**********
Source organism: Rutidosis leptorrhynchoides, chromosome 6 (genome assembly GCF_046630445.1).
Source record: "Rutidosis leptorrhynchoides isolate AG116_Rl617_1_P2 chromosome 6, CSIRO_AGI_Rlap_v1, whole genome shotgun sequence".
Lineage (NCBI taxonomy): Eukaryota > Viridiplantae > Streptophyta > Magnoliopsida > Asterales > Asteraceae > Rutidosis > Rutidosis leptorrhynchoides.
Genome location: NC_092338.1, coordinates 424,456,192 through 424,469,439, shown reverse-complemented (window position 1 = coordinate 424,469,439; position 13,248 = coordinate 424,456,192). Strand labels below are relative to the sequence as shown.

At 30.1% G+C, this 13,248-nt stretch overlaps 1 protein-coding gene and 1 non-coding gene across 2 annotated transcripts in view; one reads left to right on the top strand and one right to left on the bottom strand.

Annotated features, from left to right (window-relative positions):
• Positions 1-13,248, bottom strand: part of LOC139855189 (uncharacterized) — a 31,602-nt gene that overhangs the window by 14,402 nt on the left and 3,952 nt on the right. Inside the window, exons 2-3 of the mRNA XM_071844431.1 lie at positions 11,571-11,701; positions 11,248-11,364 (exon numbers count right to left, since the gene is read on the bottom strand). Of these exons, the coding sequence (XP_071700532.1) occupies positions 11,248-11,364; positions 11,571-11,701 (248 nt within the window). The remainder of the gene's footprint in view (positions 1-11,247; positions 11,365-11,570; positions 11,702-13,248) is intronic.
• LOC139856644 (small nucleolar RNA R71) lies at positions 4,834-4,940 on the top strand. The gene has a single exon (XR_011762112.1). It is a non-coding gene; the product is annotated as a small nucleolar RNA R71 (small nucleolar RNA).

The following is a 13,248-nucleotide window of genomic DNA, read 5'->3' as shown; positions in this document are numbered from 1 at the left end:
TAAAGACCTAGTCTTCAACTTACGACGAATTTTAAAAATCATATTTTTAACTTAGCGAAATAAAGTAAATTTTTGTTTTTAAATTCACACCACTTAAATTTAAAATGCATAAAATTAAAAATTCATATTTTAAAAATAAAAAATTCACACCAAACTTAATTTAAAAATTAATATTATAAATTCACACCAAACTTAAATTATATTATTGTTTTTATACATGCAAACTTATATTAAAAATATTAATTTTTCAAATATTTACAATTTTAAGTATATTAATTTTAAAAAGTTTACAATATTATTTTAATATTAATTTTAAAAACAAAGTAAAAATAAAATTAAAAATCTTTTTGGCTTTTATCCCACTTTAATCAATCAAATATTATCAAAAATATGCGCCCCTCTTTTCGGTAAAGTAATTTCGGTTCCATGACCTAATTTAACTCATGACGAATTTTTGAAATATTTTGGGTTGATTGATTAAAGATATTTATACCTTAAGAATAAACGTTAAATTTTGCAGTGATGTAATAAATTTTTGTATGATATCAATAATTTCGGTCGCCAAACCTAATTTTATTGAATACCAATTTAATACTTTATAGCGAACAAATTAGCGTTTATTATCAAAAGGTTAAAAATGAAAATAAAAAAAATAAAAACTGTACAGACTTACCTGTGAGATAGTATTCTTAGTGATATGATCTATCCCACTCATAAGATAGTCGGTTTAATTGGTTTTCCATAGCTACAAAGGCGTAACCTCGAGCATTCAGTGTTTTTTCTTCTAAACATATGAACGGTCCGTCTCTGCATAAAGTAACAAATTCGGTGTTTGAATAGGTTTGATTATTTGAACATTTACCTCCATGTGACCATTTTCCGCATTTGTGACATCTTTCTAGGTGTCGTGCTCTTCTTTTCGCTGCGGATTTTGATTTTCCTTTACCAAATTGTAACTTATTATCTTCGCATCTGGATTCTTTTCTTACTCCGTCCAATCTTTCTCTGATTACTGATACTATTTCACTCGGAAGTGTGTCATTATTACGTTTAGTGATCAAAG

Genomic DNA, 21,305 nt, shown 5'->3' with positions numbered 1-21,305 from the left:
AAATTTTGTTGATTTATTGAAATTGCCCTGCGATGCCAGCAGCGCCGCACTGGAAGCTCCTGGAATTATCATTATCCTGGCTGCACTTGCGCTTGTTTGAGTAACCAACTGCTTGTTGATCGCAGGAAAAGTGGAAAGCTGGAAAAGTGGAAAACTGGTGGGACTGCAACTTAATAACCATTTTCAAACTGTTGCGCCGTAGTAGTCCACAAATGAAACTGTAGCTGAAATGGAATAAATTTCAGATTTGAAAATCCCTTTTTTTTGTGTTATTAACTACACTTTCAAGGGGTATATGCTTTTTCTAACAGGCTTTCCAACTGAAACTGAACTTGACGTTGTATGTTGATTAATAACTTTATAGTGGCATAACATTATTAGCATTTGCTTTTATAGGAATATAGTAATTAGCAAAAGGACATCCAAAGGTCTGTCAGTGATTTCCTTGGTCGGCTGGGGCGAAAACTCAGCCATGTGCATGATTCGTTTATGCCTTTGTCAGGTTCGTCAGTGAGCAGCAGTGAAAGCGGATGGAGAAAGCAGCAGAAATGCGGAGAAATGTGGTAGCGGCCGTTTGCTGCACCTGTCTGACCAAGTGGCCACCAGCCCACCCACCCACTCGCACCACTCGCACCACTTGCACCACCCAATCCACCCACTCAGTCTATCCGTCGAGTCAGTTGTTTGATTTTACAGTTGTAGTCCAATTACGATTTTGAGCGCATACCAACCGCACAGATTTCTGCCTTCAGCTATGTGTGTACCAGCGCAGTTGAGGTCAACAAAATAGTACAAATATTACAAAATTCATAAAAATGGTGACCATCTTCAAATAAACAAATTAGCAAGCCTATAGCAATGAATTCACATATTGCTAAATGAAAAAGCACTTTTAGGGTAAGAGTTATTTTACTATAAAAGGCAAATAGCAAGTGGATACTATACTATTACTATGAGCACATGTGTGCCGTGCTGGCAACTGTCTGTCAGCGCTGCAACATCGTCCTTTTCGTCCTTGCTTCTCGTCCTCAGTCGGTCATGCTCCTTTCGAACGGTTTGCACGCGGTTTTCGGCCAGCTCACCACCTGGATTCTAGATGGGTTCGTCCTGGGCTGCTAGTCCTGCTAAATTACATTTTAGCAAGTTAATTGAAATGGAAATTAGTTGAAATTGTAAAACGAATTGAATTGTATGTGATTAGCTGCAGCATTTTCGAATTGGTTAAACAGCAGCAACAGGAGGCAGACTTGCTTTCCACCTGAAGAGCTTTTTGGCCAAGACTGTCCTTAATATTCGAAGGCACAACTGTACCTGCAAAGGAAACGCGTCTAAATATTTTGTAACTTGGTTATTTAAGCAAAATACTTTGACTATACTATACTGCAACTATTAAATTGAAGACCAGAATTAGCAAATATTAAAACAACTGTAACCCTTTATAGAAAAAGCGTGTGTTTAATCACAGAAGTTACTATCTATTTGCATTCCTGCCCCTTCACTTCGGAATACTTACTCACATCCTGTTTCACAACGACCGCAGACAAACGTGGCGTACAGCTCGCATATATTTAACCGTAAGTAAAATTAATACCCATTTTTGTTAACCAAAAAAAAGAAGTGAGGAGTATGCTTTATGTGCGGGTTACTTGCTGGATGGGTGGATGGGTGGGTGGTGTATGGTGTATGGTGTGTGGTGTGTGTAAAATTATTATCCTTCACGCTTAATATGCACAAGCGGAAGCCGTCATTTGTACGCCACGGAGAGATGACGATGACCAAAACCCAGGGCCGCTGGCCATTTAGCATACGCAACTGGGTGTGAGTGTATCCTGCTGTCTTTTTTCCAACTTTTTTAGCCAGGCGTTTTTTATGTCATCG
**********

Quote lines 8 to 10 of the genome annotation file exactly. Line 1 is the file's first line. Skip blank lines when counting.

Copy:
• LOC139856644 (small nucleolar RNA R71) lies at positions 4,834-4,940 on the top strand. The gene has a single exon (XR_011762112.1). It is a non-coding gene; the product is annotated as a small nucleolar RNA R71 (small nucleolar RNA).

The following is a 13,248-nucleotide window of genomic DNA, read 5'->3' as shown; positions in this document are numbered from 1 at the left end:
TAAAGACCTAGTCTTCAACTTACGACGAATTTTAAAAATCATATTTTTAACTTAGCGAAATAAAGTAAATTTTTGTTTTTAAATTCACACCACTTAAATTTAAAATGCATAAAATTAAAAATTCATATTTTAAAAATAAAAAATTCACACCAAACTTAATTTAAAAATTAATATTATAAATTCACACCAAACTTAAATTATATTATTGTTTTTATACATGCAAACTTATATTAAAAATATTAATTTTTCAAATATTTACAATTTTAAGTATATTAATTTTAAAAAGTTTACAATATTATTTTAATATTAATTTTAAAAACAAAGTAAAAATAAAATTAAAAATCTTTTTGGCTTTTATCCCACTTTAATCAATCAAATATTATCAAAAATATGCGCCCCTCTTTTCGGTAAAGTAATTTCGGTTCCATGACCTAATTTAACTCATGACGAATTTTTGAAATATTTTGGGTTGATTGATTAAAGATATTTATACCTTAAGAATAAACGTTAAATTTTGCAGTGATGTAATAAATTTTTGTATGATATCAATAATTTCGGTCGCCAAACCTAATTTTATTGAATACCAATTTAATACTTTATAGCGAACAAATTAGCGTTTATTATCAAAAGGTTAAAAATGAAAATAAAAAAAATAAAAACTGTACAGACTTACCTGTGAGATAGTATTCTTAGTGATATGATCTATCCCACTCATAAGATAGTCGGTTTAATTGGTTTTCCATAGCTACAAAGGCGTAACCTCGAGCATTCAGTGTTTTTTCTTCTAAACATATGAACGGTCCGTCTCTGCATAAAGTAACAAATTCGGTGTTTGAATAGGTTTGATTATTTGAACATTTACCTCCATGTGACCATTTTCCGCATTTGTGACATCTTTCTAGGTGTCGTGCTCTTCTTTTCGCTGCGGATTTTGATTTTCCTTTACCAAATTGTAACTTATTATCTTCGCATCTGGATTCTTTTCTTACTCCGTCCAATCTTTCTCTGATTACTGATACTATTTCACTCGGAAGTGTGTCATTATTACGTTTAGTGATCAAAG